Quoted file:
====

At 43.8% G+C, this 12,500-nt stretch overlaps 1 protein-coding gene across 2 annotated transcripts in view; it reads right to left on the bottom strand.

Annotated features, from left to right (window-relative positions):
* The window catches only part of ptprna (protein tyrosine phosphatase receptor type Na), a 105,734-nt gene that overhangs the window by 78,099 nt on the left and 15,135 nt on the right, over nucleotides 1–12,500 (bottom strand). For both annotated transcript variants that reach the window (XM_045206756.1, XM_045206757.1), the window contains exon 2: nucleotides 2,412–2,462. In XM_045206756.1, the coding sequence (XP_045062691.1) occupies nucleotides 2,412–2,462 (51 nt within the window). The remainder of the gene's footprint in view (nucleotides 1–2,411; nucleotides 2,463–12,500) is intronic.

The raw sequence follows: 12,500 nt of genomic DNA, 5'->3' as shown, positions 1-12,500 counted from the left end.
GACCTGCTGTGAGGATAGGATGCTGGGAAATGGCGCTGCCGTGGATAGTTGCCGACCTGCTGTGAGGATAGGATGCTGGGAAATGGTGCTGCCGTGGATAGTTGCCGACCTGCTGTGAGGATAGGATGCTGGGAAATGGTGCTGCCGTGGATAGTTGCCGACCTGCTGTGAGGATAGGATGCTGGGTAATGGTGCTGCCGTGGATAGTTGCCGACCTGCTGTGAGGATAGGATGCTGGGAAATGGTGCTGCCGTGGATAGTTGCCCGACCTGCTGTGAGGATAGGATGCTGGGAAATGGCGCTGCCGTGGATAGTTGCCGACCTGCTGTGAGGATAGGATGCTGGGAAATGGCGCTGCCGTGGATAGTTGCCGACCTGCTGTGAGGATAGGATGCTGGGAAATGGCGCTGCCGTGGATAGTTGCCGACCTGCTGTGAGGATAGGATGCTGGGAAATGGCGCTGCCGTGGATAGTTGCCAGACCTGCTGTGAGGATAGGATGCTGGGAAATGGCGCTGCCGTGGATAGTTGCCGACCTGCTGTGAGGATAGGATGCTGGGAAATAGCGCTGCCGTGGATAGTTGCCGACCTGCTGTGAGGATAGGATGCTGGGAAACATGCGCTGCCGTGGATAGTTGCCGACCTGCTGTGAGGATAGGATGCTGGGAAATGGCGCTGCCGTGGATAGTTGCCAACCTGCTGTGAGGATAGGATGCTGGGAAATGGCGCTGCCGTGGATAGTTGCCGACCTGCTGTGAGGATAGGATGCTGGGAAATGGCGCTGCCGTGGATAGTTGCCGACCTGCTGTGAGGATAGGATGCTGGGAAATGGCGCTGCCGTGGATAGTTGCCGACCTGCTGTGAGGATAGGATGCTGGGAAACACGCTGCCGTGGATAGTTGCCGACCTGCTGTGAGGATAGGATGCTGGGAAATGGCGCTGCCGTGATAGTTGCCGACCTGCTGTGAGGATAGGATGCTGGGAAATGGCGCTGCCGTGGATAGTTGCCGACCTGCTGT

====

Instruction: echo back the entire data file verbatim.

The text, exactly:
At 43.8% G+C, this 12,500-nt stretch overlaps 1 protein-coding gene across 2 annotated transcripts in view; it reads right to left on the bottom strand.

Annotated features, from left to right (window-relative positions):
* The window catches only part of ptprna (protein tyrosine phosphatase receptor type Na), a 105,734-nt gene that overhangs the window by 78,099 nt on the left and 15,135 nt on the right, over nucleotides 1–12,500 (bottom strand). For both annotated transcript variants that reach the window (XM_045206756.1, XM_045206757.1), the window contains exon 2: nucleotides 2,412–2,462. In XM_045206756.1, the coding sequence (XP_045062691.1) occupies nucleotides 2,412–2,462 (51 nt within the window). The remainder of the gene's footprint in view (nucleotides 1–2,411; nucleotides 2,463–12,500) is intronic.

The raw sequence follows: 12,500 nt of genomic DNA, 5'->3' as shown, positions 1-12,500 counted from the left end.
GACCTGCTGTGAGGATAGGATGCTGGGAAATGGCGCTGCCGTGGATAGTTGCCGACCTGCTGTGAGGATAGGATGCTGGGAAATGGTGCTGCCGTGGATAGTTGCCGACCTGCTGTGAGGATAGGATGCTGGGAAATGGTGCTGCCGTGGATAGTTGCCGACCTGCTGTGAGGATAGGATGCTGGGTAATGGTGCTGCCGTGGATAGTTGCCGACCTGCTGTGAGGATAGGATGCTGGGAAATGGTGCTGCCGTGGATAGTTGCCCGACCTGCTGTGAGGATAGGATGCTGGGAAATGGCGCTGCCGTGGATAGTTGCCGACCTGCTGTGAGGATAGGATGCTGGGAAATGGCGCTGCCGTGGATAGTTGCCGACCTGCTGTGAGGATAGGATGCTGGGAAATGGCGCTGCCGTGGATAGTTGCCGACCTGCTGTGAGGATAGGATGCTGGGAAATGGCGCTGCCGTGGATAGTTGCCAGACCTGCTGTGAGGATAGGATGCTGGGAAATGGCGCTGCCGTGGATAGTTGCCGACCTGCTGTGAGGATAGGATGCTGGGAAATAGCGCTGCCGTGGATAGTTGCCGACCTGCTGTGAGGATAGGATGCTGGGAAACATGCGCTGCCGTGGATAGTTGCCGACCTGCTGTGAGGATAGGATGCTGGGAAATGGCGCTGCCGTGGATAGTTGCCAACCTGCTGTGAGGATAGGATGCTGGGAAATGGCGCTGCCGTGGATAGTTGCCGACCTGCTGTGAGGATAGGATGCTGGGAAATGGCGCTGCCGTGGATAGTTGCCGACCTGCTGTGAGGATAGGATGCTGGGAAATGGCGCTGCCGTGGATAGTTGCCGACCTGCTGTGAGGATAGGATGCTGGGAAACACGCTGCCGTGGATAGTTGCCGACCTGCTGTGAGGATAGGATGCTGGGAAATGGCGCTGCCGTGATAGTTGCCGACCTGCTGTGAGGATAGGATGCTGGGAAATGGCGCTGCCGTGGATAGTTGCCGACCTGCTGT